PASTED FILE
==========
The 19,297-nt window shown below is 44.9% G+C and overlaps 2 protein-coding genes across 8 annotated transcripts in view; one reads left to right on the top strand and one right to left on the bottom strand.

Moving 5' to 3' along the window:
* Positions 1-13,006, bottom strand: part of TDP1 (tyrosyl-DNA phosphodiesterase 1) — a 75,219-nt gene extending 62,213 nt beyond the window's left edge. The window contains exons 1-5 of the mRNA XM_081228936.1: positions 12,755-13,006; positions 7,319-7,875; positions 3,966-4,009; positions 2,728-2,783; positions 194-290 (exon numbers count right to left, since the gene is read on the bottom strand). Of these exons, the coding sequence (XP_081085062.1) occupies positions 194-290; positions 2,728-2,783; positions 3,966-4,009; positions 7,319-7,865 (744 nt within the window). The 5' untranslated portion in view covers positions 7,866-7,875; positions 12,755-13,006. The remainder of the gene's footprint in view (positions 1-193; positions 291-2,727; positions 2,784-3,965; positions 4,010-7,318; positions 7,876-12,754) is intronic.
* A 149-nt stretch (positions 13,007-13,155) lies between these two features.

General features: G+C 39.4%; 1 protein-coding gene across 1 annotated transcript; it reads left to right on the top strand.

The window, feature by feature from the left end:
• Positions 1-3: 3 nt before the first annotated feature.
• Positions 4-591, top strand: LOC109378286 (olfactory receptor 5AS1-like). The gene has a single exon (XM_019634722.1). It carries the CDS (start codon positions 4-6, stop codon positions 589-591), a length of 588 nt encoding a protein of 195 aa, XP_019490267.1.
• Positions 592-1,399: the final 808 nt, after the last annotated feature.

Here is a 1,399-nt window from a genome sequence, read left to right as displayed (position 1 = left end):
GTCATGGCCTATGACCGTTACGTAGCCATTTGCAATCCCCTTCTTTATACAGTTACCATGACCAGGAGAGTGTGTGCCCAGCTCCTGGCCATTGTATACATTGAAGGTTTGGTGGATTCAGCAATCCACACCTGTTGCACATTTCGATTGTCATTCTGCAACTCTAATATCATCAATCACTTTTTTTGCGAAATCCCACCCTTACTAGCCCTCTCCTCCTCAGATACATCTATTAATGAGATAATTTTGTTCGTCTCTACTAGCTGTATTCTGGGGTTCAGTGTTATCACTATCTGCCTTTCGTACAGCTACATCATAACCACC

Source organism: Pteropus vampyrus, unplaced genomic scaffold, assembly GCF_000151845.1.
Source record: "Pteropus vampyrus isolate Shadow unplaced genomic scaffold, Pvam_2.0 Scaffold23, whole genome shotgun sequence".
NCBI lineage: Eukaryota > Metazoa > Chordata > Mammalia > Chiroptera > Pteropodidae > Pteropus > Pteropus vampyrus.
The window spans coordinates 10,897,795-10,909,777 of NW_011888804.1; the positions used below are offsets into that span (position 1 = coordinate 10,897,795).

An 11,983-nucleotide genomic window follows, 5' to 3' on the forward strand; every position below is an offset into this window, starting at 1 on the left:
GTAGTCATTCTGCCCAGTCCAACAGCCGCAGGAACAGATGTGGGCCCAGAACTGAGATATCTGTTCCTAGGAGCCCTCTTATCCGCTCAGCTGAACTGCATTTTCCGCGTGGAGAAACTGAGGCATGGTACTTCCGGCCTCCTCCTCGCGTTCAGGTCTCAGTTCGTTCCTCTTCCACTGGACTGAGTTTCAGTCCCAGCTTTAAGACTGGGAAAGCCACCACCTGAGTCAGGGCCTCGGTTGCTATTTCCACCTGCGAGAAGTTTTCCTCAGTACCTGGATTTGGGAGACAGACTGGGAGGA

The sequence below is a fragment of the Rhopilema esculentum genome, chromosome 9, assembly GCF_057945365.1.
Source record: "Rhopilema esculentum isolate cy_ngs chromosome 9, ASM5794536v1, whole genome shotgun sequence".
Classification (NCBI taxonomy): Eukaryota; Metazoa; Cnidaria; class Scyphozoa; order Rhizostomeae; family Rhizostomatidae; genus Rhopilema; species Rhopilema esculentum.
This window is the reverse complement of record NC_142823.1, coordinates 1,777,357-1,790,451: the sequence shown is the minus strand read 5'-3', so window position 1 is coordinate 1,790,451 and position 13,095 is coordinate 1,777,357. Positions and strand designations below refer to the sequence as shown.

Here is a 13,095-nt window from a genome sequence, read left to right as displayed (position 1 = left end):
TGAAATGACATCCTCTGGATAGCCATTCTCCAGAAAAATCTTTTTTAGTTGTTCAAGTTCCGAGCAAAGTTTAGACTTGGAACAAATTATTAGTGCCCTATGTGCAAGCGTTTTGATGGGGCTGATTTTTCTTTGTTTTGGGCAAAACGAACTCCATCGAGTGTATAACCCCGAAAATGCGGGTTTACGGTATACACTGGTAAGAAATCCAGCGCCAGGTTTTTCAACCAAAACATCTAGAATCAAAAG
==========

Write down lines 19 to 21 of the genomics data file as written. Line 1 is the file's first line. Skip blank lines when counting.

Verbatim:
Source record: "Rhopilema esculentum isolate cy_ngs chromosome 9, ASM5794536v1, whole genome shotgun sequence".
Classification (NCBI taxonomy): Eukaryota; Metazoa; Cnidaria; class Scyphozoa; order Rhizostomeae; family Rhizostomatidae; genus Rhopilema; species Rhopilema esculentum.
This window is the reverse complement of record NC_142823.1, coordinates 1,777,357-1,790,451: the sequence shown is the minus strand read 5'-3', so window position 1 is coordinate 1,790,451 and position 13,095 is coordinate 1,777,357. Positions and strand designations below refer to the sequence as shown.